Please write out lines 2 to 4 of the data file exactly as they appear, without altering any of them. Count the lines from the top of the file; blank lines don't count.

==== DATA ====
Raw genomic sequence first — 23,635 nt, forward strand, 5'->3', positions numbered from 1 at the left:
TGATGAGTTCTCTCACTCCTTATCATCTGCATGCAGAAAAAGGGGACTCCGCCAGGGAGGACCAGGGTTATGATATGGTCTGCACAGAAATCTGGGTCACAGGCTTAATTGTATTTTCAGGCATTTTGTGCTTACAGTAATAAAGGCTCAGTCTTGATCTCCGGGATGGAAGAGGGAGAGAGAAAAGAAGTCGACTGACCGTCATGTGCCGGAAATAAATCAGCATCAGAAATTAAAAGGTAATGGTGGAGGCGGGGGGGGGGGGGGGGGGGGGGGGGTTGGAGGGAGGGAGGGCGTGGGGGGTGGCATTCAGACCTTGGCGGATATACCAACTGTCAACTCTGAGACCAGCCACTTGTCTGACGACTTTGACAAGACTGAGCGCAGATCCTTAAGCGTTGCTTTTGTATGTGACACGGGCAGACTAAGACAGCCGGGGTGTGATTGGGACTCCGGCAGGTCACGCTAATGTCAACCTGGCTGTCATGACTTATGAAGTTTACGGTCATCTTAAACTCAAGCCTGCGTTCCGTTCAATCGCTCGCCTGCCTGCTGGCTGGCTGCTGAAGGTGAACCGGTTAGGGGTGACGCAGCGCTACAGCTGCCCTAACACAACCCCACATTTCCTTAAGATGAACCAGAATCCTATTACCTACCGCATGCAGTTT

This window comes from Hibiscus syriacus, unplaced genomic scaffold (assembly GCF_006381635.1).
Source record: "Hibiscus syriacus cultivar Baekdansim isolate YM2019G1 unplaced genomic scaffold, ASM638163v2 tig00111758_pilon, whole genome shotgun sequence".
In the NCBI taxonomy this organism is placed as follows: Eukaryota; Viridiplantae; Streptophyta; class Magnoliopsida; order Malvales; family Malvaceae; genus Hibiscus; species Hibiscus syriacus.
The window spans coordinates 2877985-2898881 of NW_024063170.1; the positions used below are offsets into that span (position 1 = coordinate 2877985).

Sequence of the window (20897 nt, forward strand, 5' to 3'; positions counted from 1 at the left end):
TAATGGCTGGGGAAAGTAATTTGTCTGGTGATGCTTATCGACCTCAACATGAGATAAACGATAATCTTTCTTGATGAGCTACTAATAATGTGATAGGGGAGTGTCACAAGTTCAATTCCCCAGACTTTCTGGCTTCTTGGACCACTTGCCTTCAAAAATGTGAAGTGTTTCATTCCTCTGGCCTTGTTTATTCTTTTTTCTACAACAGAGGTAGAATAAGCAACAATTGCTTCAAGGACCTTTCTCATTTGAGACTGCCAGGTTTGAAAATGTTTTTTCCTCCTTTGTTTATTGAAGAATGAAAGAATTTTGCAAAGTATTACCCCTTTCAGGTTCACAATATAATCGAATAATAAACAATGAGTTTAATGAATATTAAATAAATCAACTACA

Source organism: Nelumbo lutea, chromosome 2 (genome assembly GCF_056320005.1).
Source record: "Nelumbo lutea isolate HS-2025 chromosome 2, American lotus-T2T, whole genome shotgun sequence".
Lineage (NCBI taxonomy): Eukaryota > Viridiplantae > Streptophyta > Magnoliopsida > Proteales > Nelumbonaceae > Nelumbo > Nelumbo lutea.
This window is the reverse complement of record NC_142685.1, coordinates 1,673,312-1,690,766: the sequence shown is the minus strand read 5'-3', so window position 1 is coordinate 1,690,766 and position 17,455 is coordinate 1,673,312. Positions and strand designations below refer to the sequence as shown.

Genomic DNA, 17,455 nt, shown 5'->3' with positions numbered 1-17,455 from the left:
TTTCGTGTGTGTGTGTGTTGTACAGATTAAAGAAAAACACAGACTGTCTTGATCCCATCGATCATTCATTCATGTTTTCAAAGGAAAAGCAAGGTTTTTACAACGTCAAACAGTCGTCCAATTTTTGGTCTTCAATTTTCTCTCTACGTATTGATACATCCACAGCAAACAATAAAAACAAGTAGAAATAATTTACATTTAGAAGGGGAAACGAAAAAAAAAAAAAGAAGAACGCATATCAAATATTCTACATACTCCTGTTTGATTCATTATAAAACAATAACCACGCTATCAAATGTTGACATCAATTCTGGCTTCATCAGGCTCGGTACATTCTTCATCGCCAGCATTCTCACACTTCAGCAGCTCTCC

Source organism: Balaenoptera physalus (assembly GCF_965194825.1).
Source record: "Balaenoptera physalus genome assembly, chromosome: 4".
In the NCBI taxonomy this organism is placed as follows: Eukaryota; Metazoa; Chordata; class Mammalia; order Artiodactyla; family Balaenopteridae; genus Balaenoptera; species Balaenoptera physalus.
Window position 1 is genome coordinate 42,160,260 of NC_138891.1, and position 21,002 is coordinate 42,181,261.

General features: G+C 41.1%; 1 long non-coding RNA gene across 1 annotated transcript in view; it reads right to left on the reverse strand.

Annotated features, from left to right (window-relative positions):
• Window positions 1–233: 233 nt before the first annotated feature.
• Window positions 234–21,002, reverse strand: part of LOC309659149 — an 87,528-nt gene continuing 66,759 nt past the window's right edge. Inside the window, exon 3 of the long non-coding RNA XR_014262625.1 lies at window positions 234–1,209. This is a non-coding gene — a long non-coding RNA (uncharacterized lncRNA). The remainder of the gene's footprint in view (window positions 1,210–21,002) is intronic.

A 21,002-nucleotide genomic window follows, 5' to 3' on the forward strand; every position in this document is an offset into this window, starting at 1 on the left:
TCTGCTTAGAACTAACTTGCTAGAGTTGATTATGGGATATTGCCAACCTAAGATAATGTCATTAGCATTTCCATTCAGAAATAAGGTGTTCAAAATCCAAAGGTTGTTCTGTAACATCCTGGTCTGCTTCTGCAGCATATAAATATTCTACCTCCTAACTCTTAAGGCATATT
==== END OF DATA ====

TGATGAGTTCTCTCACTCCTTATCATCTGCATGCAGAAAAAGGGGACTCCGCCAGGGAGGACCAGGGTTATGATATGGTCTGCACAGAAATCTGGGTCACAGGCTTAATTGTATTTTCAGGCATTTTGTGCTTACAGTAATAAAGGCTCAGTCTTGATCTCCGGGATGGAAGAGGGAGAGAGAAAAGAAGTCGACTGACCGTCATGTGCCGGAAATAAATCAGCATCAGAAATTAAAAGGTAATGGTGGAGGCGGGGGGGGGGGGGGGGGGGGGGGGGTTGGAGGGAGGGAGGGCGTGGGGGGTGGCATTCAGACCTTGGCGGATATACCAACTGTCAACTCTGAGACCAGCCACTTGTCTGACGACTTTGACAAGACTGAGCGCAGATCCTTAAGCGTTGCTTTTGTATGTGACACGGGCAGACTAAGACAGCCGGGGTGTGATTGGGACTCCGGCAGGTCACGCTAATGTCAACCTGGCTGTCATGACTTATGAAGTTTACGGTCATCTTAAACTCAAGCCTGCGTTCCGTTCAATCGCTCGCCTGCCTGCTGGCTGGCTGCTGAAGGTGAACCGGTTAGGGGTGACGCAGCGCTACAGCTGCCCTAACACAACCCCACATTTCCTTAAGATGAACCAGAATCCTATTACCTACCGCATGCAGTTT

This window comes from Hibiscus syriacus, unplaced genomic scaffold (assembly GCF_006381635.1).
Source record: "Hibiscus syriacus cultivar Baekdansim isolate YM2019G1 unplaced genomic scaffold, ASM638163v2 tig00111758_pilon, whole genome shotgun sequence".